I was recently invited to present the studio’s work at a symposium in Bangalore. This was held at the end of a 10 day workshop where the focus had been form-making and its implications in terms of construction. It has always been very difficult for me to approach design as primarily a way to articulate ‘form’. The inherent assumption here being that there is an a-priori stand made by the designer which has to do with the way the project looks. Rather than asking ‘what might be’ we are often asking ‘what exists’. In most of our projects the final outcome cannot be ascribed to any one particular decision - it is always as a response to the haphazard, random series of events we encounter through the process. Chance encounters, a photograph, a conversation, a movie...and of course the site, the brief, the contractors, and the client - all carry with them clues to an incredible outcome. Initial sketches carry the seeds but sometimes the process is so varied and complex that the end is much richer and layered than expected.


        We are about to complete a small restaurant in Bangalore. The project began with a simple brief of having a nice large courtyard and ample seating, much of it in verandahs, under light roofs and canopies - best suited to the mild Bangalore evenings. A chance trip to Venice introduced me first hand to Carlo Scarpa. I saw the garden of the Querini Stampalia Foundation and it is easily the most beautiful garden I have been in. Small, almost insignificant, the garden is filled with exquisite details articulating junctions, establishing hierarchies, and providing enclosures. On coming back I immediately began imagining our little restaurant as a variegated plinth with a panoply of local materials and subtle level changes all articulated in the Scarpa tradition. Just like in the Venetian garden, smooth materials (Jaisalmer & honed Sandstone) are juxtaposed with rough ones (exposed concrete, flamed Granite and exterior grade terrazzo), shiny elements (copper water spouts, troughs and glass) sit astride dull ones (cement floors, Kota stone and timber). The joints are articulated using grooves or sometimes a third material. The simple white and exposed concrete building sits on this rich surface gently, separated by water channels and light. The plinth is important here because it is continuous given the early idea of sheltered verandahs around gardens. One could potentially encounter this plinth seamlessly from enclosed, sheltered spaces to semi-open verandahs to sun-lit patios. The restaurant also exhibits another recurring fascination - the idea of simple enclosures and complex, asymmetrical open spaces.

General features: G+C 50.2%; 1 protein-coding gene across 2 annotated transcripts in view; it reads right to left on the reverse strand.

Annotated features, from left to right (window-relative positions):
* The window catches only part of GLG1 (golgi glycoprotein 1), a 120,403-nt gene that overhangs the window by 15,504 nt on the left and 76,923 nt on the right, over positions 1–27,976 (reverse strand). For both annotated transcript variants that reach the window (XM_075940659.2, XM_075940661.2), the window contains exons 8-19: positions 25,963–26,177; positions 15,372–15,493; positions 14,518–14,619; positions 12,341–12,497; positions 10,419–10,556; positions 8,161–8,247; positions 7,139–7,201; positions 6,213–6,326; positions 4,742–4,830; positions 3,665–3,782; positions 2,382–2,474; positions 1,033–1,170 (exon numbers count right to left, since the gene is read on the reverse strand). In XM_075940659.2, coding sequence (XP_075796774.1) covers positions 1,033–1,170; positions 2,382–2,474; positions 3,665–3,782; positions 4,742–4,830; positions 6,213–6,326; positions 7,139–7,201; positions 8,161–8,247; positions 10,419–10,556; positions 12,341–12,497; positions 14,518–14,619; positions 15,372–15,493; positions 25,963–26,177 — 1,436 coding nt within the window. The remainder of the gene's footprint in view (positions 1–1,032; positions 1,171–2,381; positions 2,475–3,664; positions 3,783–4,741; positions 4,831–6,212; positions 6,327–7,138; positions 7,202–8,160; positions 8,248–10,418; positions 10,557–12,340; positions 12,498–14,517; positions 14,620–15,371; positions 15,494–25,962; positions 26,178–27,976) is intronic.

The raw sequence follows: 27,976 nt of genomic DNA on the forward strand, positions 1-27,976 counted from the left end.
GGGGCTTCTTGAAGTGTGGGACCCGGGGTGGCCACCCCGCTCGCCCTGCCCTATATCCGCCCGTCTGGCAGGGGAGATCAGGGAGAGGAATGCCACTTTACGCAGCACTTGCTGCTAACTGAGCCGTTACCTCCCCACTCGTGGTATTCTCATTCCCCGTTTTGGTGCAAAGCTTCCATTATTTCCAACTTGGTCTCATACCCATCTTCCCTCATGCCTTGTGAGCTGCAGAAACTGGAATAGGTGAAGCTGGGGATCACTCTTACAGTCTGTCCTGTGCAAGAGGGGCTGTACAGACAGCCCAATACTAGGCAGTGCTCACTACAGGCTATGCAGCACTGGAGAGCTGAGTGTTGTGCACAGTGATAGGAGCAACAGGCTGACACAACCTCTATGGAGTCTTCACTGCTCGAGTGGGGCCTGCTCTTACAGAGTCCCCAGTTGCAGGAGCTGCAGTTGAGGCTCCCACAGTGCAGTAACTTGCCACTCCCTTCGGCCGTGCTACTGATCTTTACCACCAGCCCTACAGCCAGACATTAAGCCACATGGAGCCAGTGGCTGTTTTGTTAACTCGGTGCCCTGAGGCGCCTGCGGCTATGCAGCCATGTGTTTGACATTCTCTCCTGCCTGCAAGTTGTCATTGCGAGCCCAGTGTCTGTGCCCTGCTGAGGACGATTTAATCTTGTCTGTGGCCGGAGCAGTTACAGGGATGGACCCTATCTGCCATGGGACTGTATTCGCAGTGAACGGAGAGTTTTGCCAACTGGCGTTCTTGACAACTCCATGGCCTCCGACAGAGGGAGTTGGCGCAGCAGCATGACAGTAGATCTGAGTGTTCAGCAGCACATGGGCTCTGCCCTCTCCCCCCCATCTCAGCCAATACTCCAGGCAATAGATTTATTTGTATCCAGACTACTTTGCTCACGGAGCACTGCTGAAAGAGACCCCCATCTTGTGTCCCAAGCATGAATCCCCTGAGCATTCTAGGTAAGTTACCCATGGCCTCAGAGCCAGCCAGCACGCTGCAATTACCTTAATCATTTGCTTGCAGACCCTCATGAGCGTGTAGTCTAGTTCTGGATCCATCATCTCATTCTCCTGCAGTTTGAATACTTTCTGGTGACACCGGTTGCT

In projects where we have the opportunity to interpret the brief as a series of pavillions (like the restaurant) or as a group of buildings (like the schools we have done in Tamil Nadu), the buildings are simple and have a clear and direct organizational strategy but the way in which they are composed on the site, orientation, site geometries, and natural features begin to dictate their locations. The open space generated becomes a result of this careful composition and the facades of these buildings become opportunities to establish hierarchies (in terms of scale, color and materials) and define boundaries.


        In a housing project on the coast in Kerala, we have developed three primary house types and have arranged these on the site (aligned to the jagged 200m no-build zone line as per the Coastal Regulations) to create an intimate pedestrian way between the houses which meanders (varying substantially in shape and size) from one end of the site to the other (around half a kilometer - a five minute walk) establishing a rich, varied, and car-free environment. This pedestrian way is the core of our project and the simple houses we have designed are a backdrop to this complex open space network. We have been working on an interior design job and this has been by far the most challenging thing I have done. Interior design is, I think, mostly about the celebration of the logic of the architecture. Successful interior design requires sophisticated architecture otherwise it is merely camouflage - a way by which unresolved structure is hidden. This wasn’t immediately apparent to us and after a long struggle which included numerous flamboyant schemes which had nothing to do with the rigorous and principled structure of the building, we finally got it. Most of our cues came from the logic of the building - accentuating the structural rhythms, layering the various finishes, giving them a logic by which their arrangement could be understood and establishing rules of alignment to introduce datums, and respond to the many services.


        So in effect all our work seeks to address the existing condition we are presented with and to find a way to augment existing patterns, and establish new ones as extensions of these. We are interested in this newness, but not in isolation. Architecture and Interior design are inherently violent acts - our effort is to minimise the impact of this imposition by weaving our projects into systems that may already exist.


Department of Architecture, Manipal Institute of Technology

November 2010